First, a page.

Dutchess Farm Celebrates 30 Years

Dutchess Farm Celebrates 30 Years

Part of our Q&A series with our local farmers and producers. 

Tell us a little about Dutchess Farm

We are the Chamberlain family. Along with our experienced and dedicated local staff, we farm ten acres, five of which are in vegetable production this year. Dutchess Farm also includes nine greenhouses that extend and enhance the season.

We are in our 30th year of production and this experience helps us to provide you with the best produce possible. Our entire operation is located in Vermont, our home in Castleton, our fields in Poultney, and we participate in the Rutland Farmers Market. We participate in retail, wholesale, and CSA shares.

Dutchess Farm Plants

When was your farm established?

We were established in 1986. We have been with the Co-op since the first year it was established over 20 years ago. We are proud to have consistently partnered with them through good and tough times. This has consistently been a mutually beneficial relationship and our business has grown with the Co-op over the years. The Co-op has been a leader in promoting local and that’s very important to us.

What are the core values that guide your farm?

Freshness, sustainability both in quality and long term relationships with our customers, our employees and neighbors.

Sustainability has been an important piece of the farm’s mission since its beginning. The two most important sustainable practices we use are cover cropping and crop rotation. Our main practice is to rotate production between two fields each year, and plant a cover crop on the field that is not in use for vegetables. There are many benefits to cover cropping, and many options when it comes to which kind of cover crop we choose to use. Our primary strategy is to seed winter rye and medium red clover in the fall, and create a cover that lasts through the next growing season. Cover cropping provides a replenishment of organic materials to the soil, which the vegetables deplete. The roots of the red clover fix nitrogen into the soil, which is valuable plant nutrient, and reduces the need for fertilizer. Additionally, a cover crop acts as a thick blanket to bury weeds.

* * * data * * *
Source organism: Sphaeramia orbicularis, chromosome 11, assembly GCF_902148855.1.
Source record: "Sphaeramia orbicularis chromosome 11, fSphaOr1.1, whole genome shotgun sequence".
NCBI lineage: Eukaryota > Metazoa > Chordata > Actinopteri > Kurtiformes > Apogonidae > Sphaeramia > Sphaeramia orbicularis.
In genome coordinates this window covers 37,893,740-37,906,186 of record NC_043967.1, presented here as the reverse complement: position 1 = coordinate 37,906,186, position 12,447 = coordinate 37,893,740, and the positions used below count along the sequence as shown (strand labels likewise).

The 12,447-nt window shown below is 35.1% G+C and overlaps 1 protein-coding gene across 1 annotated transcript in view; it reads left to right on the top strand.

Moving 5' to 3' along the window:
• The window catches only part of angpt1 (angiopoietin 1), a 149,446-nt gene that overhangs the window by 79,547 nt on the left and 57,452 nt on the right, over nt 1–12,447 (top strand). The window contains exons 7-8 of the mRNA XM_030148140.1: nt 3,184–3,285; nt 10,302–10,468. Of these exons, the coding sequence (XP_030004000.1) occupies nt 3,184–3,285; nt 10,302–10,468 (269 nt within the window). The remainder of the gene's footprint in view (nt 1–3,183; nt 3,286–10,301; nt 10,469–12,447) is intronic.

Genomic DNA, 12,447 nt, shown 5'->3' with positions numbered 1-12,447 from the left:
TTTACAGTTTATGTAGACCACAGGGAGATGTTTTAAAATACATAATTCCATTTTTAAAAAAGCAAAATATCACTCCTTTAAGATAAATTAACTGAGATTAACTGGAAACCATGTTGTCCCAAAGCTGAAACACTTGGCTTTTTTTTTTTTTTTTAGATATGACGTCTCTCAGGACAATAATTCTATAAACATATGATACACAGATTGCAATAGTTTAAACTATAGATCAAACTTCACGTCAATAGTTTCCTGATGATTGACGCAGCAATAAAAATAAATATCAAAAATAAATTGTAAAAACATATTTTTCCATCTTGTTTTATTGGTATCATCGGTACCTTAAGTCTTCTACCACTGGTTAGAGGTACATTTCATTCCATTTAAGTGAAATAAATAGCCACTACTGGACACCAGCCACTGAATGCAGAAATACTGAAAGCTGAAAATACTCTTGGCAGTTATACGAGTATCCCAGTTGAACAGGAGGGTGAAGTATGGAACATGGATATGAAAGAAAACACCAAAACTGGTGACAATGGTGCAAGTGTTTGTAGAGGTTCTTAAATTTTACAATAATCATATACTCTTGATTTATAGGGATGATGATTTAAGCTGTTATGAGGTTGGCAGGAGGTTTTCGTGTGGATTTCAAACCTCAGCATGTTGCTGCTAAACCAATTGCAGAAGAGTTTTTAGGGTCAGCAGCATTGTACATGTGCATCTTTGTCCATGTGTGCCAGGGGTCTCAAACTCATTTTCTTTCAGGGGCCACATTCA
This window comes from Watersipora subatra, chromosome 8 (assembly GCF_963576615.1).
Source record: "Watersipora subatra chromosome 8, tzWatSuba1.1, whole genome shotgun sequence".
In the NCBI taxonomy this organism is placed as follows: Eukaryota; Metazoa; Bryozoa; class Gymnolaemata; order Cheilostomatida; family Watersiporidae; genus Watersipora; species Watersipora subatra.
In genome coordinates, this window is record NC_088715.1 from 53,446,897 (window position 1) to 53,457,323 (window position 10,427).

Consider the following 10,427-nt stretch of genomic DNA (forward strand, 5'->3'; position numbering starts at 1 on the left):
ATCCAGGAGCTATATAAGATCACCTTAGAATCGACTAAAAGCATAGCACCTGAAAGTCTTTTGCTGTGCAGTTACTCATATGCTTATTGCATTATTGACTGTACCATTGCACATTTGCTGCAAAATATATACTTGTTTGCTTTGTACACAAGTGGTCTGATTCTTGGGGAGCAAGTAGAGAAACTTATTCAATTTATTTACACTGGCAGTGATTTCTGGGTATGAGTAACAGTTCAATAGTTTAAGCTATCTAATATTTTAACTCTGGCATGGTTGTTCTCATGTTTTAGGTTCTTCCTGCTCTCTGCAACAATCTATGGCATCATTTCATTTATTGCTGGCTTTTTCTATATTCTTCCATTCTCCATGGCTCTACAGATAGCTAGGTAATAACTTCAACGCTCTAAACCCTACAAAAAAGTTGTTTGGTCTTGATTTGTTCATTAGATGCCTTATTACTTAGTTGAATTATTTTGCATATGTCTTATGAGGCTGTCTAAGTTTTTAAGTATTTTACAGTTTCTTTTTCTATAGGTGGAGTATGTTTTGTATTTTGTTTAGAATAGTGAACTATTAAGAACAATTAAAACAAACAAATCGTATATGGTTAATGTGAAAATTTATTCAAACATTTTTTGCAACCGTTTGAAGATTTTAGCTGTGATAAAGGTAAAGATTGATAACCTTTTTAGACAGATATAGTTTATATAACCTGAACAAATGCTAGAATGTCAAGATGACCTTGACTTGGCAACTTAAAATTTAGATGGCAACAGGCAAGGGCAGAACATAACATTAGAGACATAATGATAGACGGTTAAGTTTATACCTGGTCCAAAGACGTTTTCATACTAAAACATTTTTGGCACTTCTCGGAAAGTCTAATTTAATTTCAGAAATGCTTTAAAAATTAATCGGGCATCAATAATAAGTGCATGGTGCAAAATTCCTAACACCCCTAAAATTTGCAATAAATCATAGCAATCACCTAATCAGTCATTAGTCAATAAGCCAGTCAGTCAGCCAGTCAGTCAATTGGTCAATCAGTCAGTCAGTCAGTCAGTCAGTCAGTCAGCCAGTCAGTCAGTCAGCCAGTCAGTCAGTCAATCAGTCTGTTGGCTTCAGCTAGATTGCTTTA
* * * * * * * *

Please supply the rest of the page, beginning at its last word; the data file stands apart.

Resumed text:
More recently, we have also spread chicken manure on the fields in the late fall and thoroughly incorporated it into the soil. We then immediately plant the field to winter rye, which grows through the late fall into the early spring, and locks the value of the manure into the soil. This practice boosts the nutrients of the soil which provides a balance for the vegetables throughout the growing season.

Dutchess Farm Tomatoes

What are your favorite crops to grow and/or eat?

We love growing and eating greens, ripe peppers, tomatoes, basil and alliums. However, it is hard to choose favorites among all the vegetables and herbs we grow. I personally enjoy making tomato sauce year round from our own produce and herbs.

Why is selling locally important to you?

We like the simplicity of selling locally, the long term relationships with neighbors, the positive environmental benefit and the sense of place and community. In addition to selling at the Co-op, you can find us at the Rutland Farmers Market on Saturdays and at Stone Valley Community Market, as well as on the menu at Taps Tavern, Roots the Restaurant, 47 Main Street in Castleton and Castleton Elementary and Village Schools.

What’s new at Dutchess? 

We are embracing change and new opportunities. Most recently, we started growing year round in an effort to meet new demands and create a more balanced work schedule throughout the year.

Learn more at dutchessfarmvt.com.

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